Paradoxically enough, the impression that the Greeks are our closest neighbors, which some of our “humanists” may nurture, is based on common issues and categories, many of which are precisely those on which early comparative anthropology decided to focus. As I have noted above, the founders of anthropology, while being imbued with the very best kind of Englishness, laid the bases for the “Science of Civilization” by proceeding from descriptions of the Aboriginal Australians to the treatises of Plutarch, and from the mythology of the Iroquois to reflections on the myth of Xenophanes, the philosopher of Colophon. Out of this dialogue that the young anthropologists of the nineteenth century set up between ancient Greeks and primitive peoples emerged major issues for the new discipline and excellent questions on the basis of which we can, as I hope to show, involve ourselves in comparative anthropology with the Greeks, possibly adopting a new methodology.
Let me begin by listing a few of those issues, briefly indicating why they are relevant today. The first is myth, along with mythology and “mythical thought.” Then come the relations between orality and writing. Next, those between philosophy and wisdom, and the question of truth. And finally, the origin of politics and the invention of “Democracy.”
Map of “The archaic period in ancient Greece or ancient Hellas (750 BC – 480 BC)” / By MaryroseB54 via Wikimedia Commons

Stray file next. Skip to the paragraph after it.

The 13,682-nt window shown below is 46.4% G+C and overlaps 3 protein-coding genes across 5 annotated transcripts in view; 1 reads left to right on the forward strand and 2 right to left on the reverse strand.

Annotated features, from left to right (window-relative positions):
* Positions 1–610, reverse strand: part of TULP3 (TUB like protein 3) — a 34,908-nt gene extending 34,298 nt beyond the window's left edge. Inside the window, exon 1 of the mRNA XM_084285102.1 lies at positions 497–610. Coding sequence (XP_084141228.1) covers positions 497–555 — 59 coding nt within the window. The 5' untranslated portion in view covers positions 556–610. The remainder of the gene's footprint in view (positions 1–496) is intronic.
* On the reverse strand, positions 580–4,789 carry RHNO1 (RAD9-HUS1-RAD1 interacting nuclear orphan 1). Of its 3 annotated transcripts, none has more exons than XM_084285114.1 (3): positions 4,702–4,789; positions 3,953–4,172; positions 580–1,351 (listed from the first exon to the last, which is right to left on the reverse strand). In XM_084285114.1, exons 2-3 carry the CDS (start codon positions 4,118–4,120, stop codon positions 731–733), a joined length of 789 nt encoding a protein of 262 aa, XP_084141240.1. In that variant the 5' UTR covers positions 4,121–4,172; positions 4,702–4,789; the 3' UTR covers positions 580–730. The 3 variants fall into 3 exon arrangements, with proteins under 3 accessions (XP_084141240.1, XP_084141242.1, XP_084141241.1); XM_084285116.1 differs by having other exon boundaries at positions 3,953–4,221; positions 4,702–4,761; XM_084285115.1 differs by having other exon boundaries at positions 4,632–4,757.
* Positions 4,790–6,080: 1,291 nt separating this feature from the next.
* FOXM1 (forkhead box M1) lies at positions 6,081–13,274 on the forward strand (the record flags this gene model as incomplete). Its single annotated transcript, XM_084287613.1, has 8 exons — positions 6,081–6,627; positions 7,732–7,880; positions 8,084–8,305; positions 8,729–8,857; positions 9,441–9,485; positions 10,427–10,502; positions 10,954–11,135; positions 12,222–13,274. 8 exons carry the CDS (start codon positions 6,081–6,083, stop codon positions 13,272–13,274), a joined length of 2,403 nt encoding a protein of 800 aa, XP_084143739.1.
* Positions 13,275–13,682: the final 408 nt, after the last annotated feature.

One early line of thought about the nature of myths and their meaning in the history of the human race unfolded in the eighteenth century, with Fontanelle and Lafitau, around the “fable” of the Greeks and the Americans. Today, as in the past, debates on “primitive thought” or “mythical thought” are inseparably linked with the status of mythology as recognized among the ancient Greeks. Whether they appear as mutants or as mediators, the Greeks of antiquity seem to present in their culture, or at least in that of Homer and the eighth century, a state of civilization midway between forms of orality and the already diversified practices of writing. Should those early Greeks be classified among the societies “with” writing or those “without”? For historical science and the tribe of historians as a whole, that is an important question, and much research has been devoted to a comparison between different types of oral poetry and oral practices generally. Meanwhile, anthropologists working with certain doughty Hellenists have successfully explored and compared the effects of the introduction of writing in a wide range of different types of societies in which new subjects for intellectual consideration have emerged. In the land of Pythagoras and Parmenides, philosophy and wisdom were always considered to be indigenous. The invention of philosophy was absolutely and emphatically claimed by archaic Greece, while ancient China was allowed a monopoly over wisdom. Clearly, the Seven Sages were never consulted on the matter, and comparative studies set out to qualify such a simple-minded dichotomy by dint of analyses of a series of microconfigurations encompassing, for instance, “places and names allotted to truth” in both “philosophy” and other forms of knowledge.